Coronavirus: What this means for your pension

The world economy is facing a big challenge as the coronavirus outbreak causes a drastic drop in financial markets across the globe. This has a direct impact on pension investments and pension holders may be concerned about the value of their pension fund, and how this may affect their retirement savings.

You may also be asking yourself what the most appropriate course of action is at the moment. Should you continue your regular contributions? Should you take a pause, and wait for all this to be over before resuming your monthly payments? Or should you just keep to cash savings as this pandemic is the perfect example of how volatile financial markets can be when put to the test?

Disheartening as it may be to catch a glimpse of your pension statement and see that the value of your hard-earned money has dropped significantly, the first call to action is to remain calm and figure out the bigger picture.

In reality it only represents a paper loss, unless retirement is on the doorstep. A reliable pension provider would have carefully designed their scheme to safeguard your retirement needs and adhere to all professional standards when considering factors to mitigate various types of investment risk.

There are a wide range of factors to consider in relation to your pension savings that help generate peace of mind in the current turbulent environment.

Diversification: Don’t put all your eggs in one basket.

A well-diversified investment portfolio allows market risk to be spread across a wide range of countries, industry sectors, companies and asset classes. A well-diversified investment strategy helps provide reassurance that once the global economy starts to recover, and different countries and industries recover at different paces, the strategy will not have all their exposure in just one sector or one country. This diversification should help them experience a smoother recovery path.

Long Term Outlook

Pensions are designed for investment over the long term, typically described as ten years or longer. History has shown us that for the patient investor, market downturns are not detrimental to the value of a pension fund over the long term.

All of the major world economic crises are testimony that, overall, and over time, the markets recover. The 2007 global economic crisis saw a recovery in just under 3 years. Even the renowned 1987 “Black Monday” crash saw the markets recover in under 2 years. We certainly cannot know how long this current market crisis caused by the coronavirus pandemic will take to recover, but there’s reason for long-term confidence in the markets.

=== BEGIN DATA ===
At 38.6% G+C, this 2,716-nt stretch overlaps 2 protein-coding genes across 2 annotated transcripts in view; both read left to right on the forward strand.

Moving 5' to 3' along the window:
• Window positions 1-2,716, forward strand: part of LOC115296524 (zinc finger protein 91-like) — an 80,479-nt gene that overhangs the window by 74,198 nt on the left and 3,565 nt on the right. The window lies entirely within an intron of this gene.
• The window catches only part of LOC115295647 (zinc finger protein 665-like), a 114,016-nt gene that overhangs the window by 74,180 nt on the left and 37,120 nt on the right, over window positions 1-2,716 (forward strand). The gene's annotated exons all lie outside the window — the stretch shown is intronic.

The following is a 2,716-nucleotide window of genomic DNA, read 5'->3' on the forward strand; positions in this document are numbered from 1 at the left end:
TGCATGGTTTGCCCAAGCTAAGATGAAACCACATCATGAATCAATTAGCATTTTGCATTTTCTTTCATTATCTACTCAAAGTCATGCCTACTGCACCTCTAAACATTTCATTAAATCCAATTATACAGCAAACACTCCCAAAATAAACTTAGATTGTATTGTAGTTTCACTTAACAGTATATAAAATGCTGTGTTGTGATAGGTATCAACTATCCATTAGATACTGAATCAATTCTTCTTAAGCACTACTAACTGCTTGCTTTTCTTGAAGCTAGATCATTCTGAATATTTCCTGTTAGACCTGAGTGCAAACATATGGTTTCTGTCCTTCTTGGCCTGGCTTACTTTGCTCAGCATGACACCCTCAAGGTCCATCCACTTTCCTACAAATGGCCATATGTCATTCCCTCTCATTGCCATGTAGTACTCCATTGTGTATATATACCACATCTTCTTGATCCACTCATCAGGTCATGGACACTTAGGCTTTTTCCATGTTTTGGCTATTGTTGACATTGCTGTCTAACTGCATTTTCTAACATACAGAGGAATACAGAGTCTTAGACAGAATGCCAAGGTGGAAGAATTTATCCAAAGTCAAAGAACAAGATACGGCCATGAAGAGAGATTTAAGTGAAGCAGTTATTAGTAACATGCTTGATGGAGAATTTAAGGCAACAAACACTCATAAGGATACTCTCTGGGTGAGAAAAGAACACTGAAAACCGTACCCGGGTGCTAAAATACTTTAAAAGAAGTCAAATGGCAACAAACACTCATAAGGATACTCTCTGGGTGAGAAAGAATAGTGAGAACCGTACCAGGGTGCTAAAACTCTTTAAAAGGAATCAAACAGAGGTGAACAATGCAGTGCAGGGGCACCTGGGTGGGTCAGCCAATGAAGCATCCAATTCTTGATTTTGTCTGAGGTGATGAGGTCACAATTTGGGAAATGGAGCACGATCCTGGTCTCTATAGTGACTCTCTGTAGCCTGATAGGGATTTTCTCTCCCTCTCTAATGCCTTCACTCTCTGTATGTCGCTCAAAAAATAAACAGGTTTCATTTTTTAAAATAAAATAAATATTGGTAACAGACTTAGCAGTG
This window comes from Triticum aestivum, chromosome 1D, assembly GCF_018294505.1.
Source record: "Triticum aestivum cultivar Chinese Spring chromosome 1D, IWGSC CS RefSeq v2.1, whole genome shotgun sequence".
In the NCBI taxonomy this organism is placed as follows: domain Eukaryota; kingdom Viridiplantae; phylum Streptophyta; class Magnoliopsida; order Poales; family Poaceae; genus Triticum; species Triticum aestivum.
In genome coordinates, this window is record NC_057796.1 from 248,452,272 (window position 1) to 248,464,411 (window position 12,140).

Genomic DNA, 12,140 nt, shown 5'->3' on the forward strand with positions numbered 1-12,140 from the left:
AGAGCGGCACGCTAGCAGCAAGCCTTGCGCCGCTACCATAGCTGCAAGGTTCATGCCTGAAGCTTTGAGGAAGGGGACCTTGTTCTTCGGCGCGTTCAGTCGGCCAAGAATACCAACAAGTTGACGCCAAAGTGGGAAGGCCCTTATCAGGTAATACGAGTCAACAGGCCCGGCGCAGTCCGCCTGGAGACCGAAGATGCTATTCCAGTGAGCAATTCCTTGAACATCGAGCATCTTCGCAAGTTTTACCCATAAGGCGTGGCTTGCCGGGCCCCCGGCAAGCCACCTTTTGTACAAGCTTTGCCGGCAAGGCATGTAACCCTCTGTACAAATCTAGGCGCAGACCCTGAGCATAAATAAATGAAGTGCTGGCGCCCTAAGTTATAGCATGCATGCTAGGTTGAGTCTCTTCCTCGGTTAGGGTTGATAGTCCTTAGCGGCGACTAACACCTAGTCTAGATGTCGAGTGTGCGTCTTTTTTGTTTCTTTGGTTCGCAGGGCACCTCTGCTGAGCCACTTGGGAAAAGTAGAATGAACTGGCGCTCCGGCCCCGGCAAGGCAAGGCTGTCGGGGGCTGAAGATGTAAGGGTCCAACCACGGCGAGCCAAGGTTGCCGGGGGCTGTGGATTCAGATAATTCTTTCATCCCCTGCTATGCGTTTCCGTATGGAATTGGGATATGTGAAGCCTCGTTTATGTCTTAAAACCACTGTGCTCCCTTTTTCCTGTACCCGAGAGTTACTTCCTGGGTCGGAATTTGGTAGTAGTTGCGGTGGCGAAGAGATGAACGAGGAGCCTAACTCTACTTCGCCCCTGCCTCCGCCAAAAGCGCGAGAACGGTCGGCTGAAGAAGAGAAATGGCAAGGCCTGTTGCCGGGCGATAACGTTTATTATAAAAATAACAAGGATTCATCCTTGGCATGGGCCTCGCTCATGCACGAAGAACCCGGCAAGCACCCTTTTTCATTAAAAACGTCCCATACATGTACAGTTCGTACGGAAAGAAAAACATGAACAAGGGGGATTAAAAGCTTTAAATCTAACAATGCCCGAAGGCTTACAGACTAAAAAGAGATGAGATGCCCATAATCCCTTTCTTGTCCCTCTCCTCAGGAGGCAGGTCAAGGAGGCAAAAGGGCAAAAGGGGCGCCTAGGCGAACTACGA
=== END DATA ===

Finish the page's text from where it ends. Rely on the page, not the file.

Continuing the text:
The key is to be invested in reputable companies with a good track record and strong balance sheet that are likely to weather the storm.

Pound Cost Averaging: Believe it or not, there are still some positives

Most of us build our pension pots via regular monthly contributions over many years. The good news is that as financial markets fall, the prices to purchase these investments also fall, creating an opportunity for all of us who make monthly pension contributions.

This enables us to buy cheap, accumulate value, and still retain those investments over the long-term. Once the markets recover and our accumulated investment holdings grow in value, we will be rewarded. We can then once again enjoy receiving our pension statements.

Cash: Not a substitute for long term investments

Cash will inevitably, over a sustained period of time, lose its value to inflation, and whilst necessary for liquidity and short term emergency reserves, it is extremely unlikely to provide the best returns over the long term (10 years and over).

Pension plans that have over ten years left until retirement should always contain some investment element, even if this means some level of exposure to market volatility.

We can find reassurance in a sensible investment selection strategy that includes a well-diversified and professionally managed portfolio that meets our appetite and attitude to risk and is invested over the long term. We should not be tempted to panic-sell our investments, and if in doubt, we should always consult an independent financial adviser for guidance before taking any action.

Anyone with plans to retire and take their pension benefits in the next couple of years should seek professional financial advice, as the markets may take longer to recover and they may have to review their retirement plans.

For the majority of pension savers, however, with a long term view, it makes sense to remain confident, continue with or increase monthly contributions to make the most of the opportunity in the falling markets and patiently wait for the world to recover.

Written by Joanne Rodriguez DipFA


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